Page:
and judging condition of compost
want to ensure the compost they make is adequate for their purposes.
There are many tests and checks by which various aspects of the
composting process and the condition of compost may be judged.
From the point
of view of the overall operation and the final product there are
three groups of tests:
test of the sanitary quality of the operation and of the finish
product, i.e., pathogen and parasite destruction and absence
of flies and odors;
- test of fertilizer or agricultural or horticultural value, i.e.,
the amount of nitrogen, phosphorus,
potash, and other nutrients,
conservation, the C:N ratio, and compost value ;
- assessment of the biological activity of the compost, how many
types of soil dwelling animals and microorganisms
- economic test, i.e., whether the total cost of producing the
compost is less than its value as fertilizer plus
the cost of disposal
means, such as incineration or land fill.
Health organizations and laboratories can make tests for organisms
of public health significance when necessary. Chemical tests for
nitrogen in its different forms, phosphorus, potash and the organic
character of the material can be made by standard techniques and
are useful in analyzing the finished product and to determine the
effect of different composting procedures. For routine day-to-day
operations, temperature, appearance of material, odors, and the
presence of flies are important tests. Cleanliness and the absence
of flies at the site, as well as the absence of large numbers of
larvae in the piles, are criteria of sanitary quality of the compost
operation. Temperature is the best single indicator of the progress
of aerobic composting and also the basis for determining whether
pathogen, parasites, and weed seeds are being destroyed.
Laboratory analyses for nitrogen, phosphorus, and potash are more
precise and require more elaborate equipment, but are relatively
simple chemical determinations to make. If compost is modified by
adding ammonium sulfate, phosphates, or other nutrients for special
fertilizer purposes, percentages of these nutrients on a dry basis
must be determined, so that users can compare them with other fertilizers.
Determining the C:N ratio, which is so important in regard to nitrogen
conservation and for estimating the quality of the finished compost,
is more of a problem, because the quantitative analyses of carbon
is difficult, time consuming, and expensive.
There are laboratories
that specialize in “counting” living
organisms in compost (fungi, bacteria, protozoa…). While it
is difficult to get precise measurements, trends can be discovered,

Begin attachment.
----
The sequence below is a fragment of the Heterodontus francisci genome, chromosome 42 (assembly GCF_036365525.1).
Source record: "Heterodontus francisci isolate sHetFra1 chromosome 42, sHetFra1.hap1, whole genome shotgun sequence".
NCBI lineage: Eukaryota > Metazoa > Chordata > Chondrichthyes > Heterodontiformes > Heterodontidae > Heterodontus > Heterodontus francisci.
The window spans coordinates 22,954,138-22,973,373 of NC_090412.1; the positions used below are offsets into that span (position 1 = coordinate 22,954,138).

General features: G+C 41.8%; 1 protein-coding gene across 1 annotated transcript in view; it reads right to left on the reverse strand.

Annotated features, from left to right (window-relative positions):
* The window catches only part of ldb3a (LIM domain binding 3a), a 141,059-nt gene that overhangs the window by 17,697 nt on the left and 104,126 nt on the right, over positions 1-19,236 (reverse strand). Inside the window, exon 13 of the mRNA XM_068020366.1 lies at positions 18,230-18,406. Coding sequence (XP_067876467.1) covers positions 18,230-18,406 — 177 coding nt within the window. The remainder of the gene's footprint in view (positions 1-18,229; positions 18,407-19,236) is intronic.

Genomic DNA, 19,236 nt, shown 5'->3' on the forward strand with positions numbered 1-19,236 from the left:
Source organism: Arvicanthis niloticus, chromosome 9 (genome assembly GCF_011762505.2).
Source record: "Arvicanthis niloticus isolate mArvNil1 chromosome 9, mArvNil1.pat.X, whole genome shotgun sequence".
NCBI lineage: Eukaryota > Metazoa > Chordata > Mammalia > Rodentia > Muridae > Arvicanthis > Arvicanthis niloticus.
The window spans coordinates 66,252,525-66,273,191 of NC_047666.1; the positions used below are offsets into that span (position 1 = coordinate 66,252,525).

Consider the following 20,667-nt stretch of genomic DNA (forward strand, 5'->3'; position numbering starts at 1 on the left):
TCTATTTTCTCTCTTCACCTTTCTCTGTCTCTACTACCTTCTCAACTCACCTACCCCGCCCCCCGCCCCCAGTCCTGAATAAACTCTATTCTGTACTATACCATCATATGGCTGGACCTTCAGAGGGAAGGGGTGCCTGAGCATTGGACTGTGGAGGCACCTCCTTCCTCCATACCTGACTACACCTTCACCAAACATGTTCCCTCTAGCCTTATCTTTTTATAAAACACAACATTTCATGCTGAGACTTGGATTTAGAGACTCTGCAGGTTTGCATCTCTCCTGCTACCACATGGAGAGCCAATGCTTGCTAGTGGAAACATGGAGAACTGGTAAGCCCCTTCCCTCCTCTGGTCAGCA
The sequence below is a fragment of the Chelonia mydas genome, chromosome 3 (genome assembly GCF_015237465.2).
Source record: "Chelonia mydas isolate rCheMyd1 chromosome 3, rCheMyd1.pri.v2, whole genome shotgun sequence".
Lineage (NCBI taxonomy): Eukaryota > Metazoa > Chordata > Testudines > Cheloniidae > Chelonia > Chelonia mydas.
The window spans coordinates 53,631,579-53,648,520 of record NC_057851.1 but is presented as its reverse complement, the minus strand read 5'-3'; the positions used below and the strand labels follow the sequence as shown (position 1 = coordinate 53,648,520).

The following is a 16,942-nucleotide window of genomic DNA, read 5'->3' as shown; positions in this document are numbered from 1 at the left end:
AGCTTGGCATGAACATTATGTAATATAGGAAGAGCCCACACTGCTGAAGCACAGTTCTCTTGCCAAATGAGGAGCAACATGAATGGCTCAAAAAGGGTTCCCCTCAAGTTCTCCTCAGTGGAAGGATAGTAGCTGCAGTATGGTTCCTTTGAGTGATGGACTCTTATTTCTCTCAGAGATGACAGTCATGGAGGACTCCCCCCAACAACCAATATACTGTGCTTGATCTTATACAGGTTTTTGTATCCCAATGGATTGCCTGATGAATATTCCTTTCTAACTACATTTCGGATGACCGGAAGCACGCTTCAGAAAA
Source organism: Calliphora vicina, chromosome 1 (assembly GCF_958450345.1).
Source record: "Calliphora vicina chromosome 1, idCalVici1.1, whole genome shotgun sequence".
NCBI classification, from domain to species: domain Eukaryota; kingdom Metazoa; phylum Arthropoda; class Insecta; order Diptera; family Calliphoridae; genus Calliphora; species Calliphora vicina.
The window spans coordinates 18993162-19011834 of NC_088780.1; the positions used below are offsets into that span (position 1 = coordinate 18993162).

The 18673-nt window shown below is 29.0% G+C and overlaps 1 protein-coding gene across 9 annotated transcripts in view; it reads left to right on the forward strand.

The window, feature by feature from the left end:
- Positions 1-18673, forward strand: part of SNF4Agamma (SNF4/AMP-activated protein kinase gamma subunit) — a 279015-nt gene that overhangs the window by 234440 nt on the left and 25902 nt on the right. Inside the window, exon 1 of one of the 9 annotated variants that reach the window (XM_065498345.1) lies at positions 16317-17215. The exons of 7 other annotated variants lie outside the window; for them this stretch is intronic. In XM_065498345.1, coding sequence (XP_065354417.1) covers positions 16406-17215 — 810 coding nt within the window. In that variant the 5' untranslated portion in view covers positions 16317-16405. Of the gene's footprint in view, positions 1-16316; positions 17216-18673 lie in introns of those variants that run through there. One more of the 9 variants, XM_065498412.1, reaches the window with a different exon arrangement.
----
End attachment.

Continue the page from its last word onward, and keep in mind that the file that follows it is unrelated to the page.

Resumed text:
such as determining whether there is fungal or bacterial dominance
in the finished compost.
The gardener, small farmer and other small compost operator usually
will not be concerned with detailed tests other than those to confirm
that the material is safe from a health standpoint. This will be
judged from its temperature, and its satisfactory appearance as a
temperature of compost can be checked by:
digging in the pile and feeling the temperature of the material;
the temperature of a rod after insertion into the material; or
into the pile will give an approximate idea of the temperature.
The material should feel very hot to the hand and be too high to
permit holding the hand in the pile for very long. Steam should emerge
from the pile when opened. A metal or wooden rod inserted 2 feet
into the pile for a period of 5-10 minutes for metal and 10-15 minutes
for wood should be quite hot to the touch, in fact, too hot to hold.
These temperature-testing techniques are satisfactory for the smaller
operations. Long stem metal thermometers are available for temperature
Compost may be
considered finished when it can be stored in large piles indefinitely
without becoming anaerobic or generating appreciable
heat. It can be safely spread because of its low C:N ratio or the
poor availability of its carbon. The material, however, is still
slowly active and will "ripen" somewhat in the large stacks.
At this time it should be grayish-black or brownish-black in color,
depending on what color of materials were used. However, color alone
is not a good criterion of finished compost because the appearance
of rich soil humus develops in a good compost long before the temperature
decline signals the decrease in microbial activity.
changes in odor during the period of composting help define stable
compost. The material should be odorless, or have a
slightly earthy odor or the musty odor of molds and fungi, similar
to the forest floor. Also, look for compost
critters, redworms, centipedes,
can identify compost as healthy and living. They are indicators of
an abundance of organisms, some of which can keep disease and pests
These approximate physical tests are adequate for most small compost